When I asked Daniel this question, he paused in deep thought before he answered. He reverted to the teachings of Vitvan. In this spiritual philosophy, woman is a representative of The World Mother. The World Mother has been defined as “the creator of all life, of the earth, there is no being greater than she, and her powers appear to be limitless. She is known as Mother to her children, of which there are more than there are numbers, but she is neither male nor female.”

If a woman is a representative of The World Mother, then her task, according to Daniel, is to step into the dignity of that role. Her task is to value herself, to elevate herself, to love herself. According to Daniel, the more that a woman can live from this place of self-valuing, healthy self-esteem, the less tolerance she is going to have towards the immature male. It is not her job to support his immature ways. The more that women across the planet can step into their true dignity and power, the more men will be forced to GROW UP!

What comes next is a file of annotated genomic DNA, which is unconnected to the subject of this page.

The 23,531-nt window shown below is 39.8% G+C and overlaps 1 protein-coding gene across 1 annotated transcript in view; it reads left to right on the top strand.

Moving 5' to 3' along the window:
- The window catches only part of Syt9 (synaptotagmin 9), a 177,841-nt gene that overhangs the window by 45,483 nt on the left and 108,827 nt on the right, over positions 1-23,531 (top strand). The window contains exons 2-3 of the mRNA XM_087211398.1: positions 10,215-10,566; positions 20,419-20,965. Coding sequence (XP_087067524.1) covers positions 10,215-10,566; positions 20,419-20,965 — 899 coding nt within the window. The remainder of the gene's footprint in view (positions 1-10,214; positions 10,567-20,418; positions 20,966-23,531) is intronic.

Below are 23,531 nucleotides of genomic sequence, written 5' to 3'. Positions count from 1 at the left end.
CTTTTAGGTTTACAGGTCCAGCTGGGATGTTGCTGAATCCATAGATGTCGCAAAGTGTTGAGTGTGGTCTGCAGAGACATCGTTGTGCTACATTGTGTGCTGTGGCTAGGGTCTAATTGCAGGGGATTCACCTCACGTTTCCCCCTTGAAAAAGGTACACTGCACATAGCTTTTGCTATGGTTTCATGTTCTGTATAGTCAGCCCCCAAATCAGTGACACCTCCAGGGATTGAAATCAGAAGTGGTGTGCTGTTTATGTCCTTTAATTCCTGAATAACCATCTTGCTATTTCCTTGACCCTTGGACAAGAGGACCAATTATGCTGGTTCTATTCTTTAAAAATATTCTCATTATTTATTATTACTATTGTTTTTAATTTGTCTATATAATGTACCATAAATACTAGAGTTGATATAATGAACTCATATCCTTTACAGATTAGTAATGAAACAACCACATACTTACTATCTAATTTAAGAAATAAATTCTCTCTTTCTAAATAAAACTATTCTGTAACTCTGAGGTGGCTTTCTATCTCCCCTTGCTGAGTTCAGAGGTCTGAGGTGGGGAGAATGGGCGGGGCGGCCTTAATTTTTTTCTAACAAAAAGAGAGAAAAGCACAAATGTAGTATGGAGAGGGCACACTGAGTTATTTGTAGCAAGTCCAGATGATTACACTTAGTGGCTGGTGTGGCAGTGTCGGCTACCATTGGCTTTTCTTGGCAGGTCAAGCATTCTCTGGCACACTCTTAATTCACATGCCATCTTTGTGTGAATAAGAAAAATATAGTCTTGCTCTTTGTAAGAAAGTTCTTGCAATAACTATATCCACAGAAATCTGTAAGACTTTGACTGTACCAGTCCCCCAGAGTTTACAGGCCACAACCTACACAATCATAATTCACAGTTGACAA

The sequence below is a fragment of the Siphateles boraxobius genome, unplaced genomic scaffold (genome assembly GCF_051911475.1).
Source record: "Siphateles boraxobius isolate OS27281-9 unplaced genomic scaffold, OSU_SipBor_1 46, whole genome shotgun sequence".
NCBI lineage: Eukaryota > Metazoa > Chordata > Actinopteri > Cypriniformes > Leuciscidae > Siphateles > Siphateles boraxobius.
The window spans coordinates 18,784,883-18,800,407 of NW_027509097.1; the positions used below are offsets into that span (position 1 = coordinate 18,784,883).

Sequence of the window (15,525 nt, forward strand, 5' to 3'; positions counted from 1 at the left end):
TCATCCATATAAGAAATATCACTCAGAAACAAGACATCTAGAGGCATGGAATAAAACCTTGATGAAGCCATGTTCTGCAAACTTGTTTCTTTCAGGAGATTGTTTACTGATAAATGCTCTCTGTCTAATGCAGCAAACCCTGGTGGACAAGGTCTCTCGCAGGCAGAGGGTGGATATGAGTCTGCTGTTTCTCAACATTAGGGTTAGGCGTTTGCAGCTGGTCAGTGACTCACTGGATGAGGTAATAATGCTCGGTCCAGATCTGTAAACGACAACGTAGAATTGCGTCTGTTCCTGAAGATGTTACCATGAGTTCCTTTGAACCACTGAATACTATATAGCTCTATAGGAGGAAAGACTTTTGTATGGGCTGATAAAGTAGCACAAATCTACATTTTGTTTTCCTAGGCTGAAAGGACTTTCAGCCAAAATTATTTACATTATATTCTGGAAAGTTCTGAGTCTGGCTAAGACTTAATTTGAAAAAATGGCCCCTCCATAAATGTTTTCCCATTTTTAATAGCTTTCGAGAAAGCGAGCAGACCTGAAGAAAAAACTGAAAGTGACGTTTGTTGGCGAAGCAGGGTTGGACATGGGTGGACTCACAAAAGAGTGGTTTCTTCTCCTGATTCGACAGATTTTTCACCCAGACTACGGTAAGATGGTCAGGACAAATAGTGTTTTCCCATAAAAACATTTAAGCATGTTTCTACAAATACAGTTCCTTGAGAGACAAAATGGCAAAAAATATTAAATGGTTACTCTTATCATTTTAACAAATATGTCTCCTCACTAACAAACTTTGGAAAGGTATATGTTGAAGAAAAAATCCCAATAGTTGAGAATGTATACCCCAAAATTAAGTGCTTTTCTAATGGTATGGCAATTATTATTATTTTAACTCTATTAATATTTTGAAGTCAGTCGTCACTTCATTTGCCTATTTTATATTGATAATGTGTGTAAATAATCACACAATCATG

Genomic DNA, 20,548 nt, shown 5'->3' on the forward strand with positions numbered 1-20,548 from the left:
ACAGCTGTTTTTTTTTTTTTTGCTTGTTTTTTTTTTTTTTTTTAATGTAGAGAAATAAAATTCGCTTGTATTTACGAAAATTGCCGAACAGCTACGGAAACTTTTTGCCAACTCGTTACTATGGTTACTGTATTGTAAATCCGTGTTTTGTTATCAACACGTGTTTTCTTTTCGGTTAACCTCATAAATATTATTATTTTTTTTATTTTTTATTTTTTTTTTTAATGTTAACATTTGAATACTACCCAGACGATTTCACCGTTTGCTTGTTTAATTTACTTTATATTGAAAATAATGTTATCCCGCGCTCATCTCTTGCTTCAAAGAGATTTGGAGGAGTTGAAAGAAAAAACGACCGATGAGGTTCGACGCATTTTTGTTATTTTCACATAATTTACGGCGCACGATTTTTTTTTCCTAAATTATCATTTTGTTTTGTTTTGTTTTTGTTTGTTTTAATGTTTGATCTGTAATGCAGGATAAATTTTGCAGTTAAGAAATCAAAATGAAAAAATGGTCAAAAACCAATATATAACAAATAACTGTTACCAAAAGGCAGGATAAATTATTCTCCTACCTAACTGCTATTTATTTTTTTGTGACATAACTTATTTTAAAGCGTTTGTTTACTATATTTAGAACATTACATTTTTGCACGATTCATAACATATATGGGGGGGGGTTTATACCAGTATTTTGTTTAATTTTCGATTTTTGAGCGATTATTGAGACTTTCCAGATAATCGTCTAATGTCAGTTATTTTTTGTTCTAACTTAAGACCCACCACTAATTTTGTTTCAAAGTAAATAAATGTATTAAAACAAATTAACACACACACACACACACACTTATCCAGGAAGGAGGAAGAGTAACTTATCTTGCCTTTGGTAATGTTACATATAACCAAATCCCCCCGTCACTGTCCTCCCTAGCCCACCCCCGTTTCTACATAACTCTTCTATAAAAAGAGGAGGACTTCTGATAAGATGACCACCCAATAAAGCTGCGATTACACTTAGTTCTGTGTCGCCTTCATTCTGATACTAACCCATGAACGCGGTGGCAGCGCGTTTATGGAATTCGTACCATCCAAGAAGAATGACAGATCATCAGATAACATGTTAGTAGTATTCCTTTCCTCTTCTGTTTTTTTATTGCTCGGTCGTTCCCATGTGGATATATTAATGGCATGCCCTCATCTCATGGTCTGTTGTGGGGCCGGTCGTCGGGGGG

That’s in a Utopian world, of course. Easier said than done. Change doesn’t occur overnight and we’ve got a long ways to go. Yet, change is imperative now. Climate change is demanding that humans become self-aware and understand how we are woven into the web of life.

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Whether or not I believe in Vitvan’s spiritual philosophy, I recognize the need for a woman to grow into esteeming and loving herself. This self-esteem and love of self is often hard won, as we are embedded in systems and creation stories that don’t favor women. Being that across the world patriarchal systems rule, our experiences from birth are steeped in that dysfunctional male paradigm. Women often see themselves through the eyes of the men in their lives. We dress and behave in ways to win his approval. We measure ourselves according to how well we follow the precepts of the male-crafted religions. We see ourselves according to how we fit into the established society or culture. We are conscious of how successfully we have adhered to what we learned from our parents. And, we also might see ourselves in reaction to what our parents taught by their words and/or through their example. Regardless, we are always in relation to this overriding male-created paradigm.

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I asked Daniel, if a woman can only love as mother, are men looking for a mother in a woman, their wife, partner, friend? With a slight hesitation, Daniel said “Yes, I think so…unconsciously. After all, that’s his first female experience…this is his initial introduction to life. [Ultimately], he has to break away. I feel that many men don’t because it’s an evolutionary step and they remain sons…it’s compounded by the fact, as Vitvan would say, that woman can only love as mother and then you have the ungrown child…”